Sunday marked the 50th anniversary of the swearing-in of Warren Burger as chief justice of the United States. Yet only now is his underappreciated legacy coming into focus.

A chief justice is first among equals, but only one of nine votes on the Supreme Court. His influence is often wrongly assumed to be far greater than it is. But there is no denying that any tenure in that office, especially one as long as Burger’s — from 1969 to 1986 — is going to affect U.S. history in ways both obvious and less apparent but deeply profound.

The Nixon Foundation (of which I will be president and chief executive as of July 1) has now published a marvelous review of Burger’s legacy, by Jeffrey B. Morris. Morris served on Burger’s staff for five years and has taught constitutional law for six times as long.

The first of four justices appointed by President Richard Nixon, Burger — a Minnesotan — guided the “least dangerous” branch through a particularly troubled era in America and especially in its courts. Under Burger’s predecessor, Earl Warren, the high court had finally enforced the 14th Amendment’s long delayed promises of racial equality and brought focus and reform to the criminal-justice system. Yet the Warren Court would also launch a “rights revolution” that began with penumbras and emanations and ended in confusion and contention. Burger’s era coincided with a cabining of the courts’ collective power but not a retreat from it. Turning an aircraft carrier takes time. Turning the Supreme Court by whatever degree takes even longer.

A justice, and particularly a chief justice’s influence extends for generations in two ways: their “coaching tree” of former law clerks and staffers, and their opinions. Burger’s tree is extensive and includes many stars of bench, bar and classroom. Then they go on to add to the tree: For example, former federal circuit judge Michael Luttig, a Burger protégé, has himself raised up many clerks now sitting in positions of authority or on the bench.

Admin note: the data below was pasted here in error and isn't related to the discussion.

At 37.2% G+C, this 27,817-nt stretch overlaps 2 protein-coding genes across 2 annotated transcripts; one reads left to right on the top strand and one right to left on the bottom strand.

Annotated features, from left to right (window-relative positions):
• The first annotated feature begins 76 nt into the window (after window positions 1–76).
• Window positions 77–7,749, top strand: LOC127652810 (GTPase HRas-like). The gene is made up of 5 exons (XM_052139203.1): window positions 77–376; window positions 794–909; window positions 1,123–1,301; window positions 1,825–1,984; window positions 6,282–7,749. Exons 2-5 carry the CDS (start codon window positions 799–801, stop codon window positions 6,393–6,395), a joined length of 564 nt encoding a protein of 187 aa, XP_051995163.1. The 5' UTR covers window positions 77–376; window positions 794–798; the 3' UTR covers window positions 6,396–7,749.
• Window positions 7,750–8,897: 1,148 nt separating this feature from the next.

But still we tend to focus on particular opinions, though many are unfamiliar to the vast majority of Americans. One example cited by Morris: Immigration and Naturalization Service vs. Chadha, which invalidated the one-house legislative veto. In doing so, “the Court overturned more congressional enactments than it had in its whole history.” It’s a good guess that Chanda is not much discussed outside of law schools, but it changed fundamentally the direction of the American government’s evolution. Burger also authored the court’s ruling in Schick vs. Reed, “the leading case on the pardon power.” And of course, Morris writes, the decision “for which Chief Justice Burger will long be remembered” was the key case of the Watergate era: U.S. vs. Nixon.

As for relationships with colleagues, Morris writes that Burger was “limited in leading by a temperament more pugnacious than harmonizing, legal talents more executive than craftsman-like. He clearly was not as popular with his colleagues as predecessors John Marshall, Melville Weston Fuller, William Howard Taft and Earl Warren were said to have been.”

“On the other hand,” Morris writes, “Burger was less appreciated by his colleagues than he should have been for his intense interest in the facilities and personnel available to the justices for their work.”

All administrative jobs are almost by definition thankless, especially when attention focuses on substantive rulings on at least an annual basis. A justice’s career rarely turns out as one would have predicted, and many of the big cases of every June fade in importance, while the direction of the court is the key. Morris’s must-read summary proves that Burger’s navigation was equal to the difficulty of the times in which he captained the court.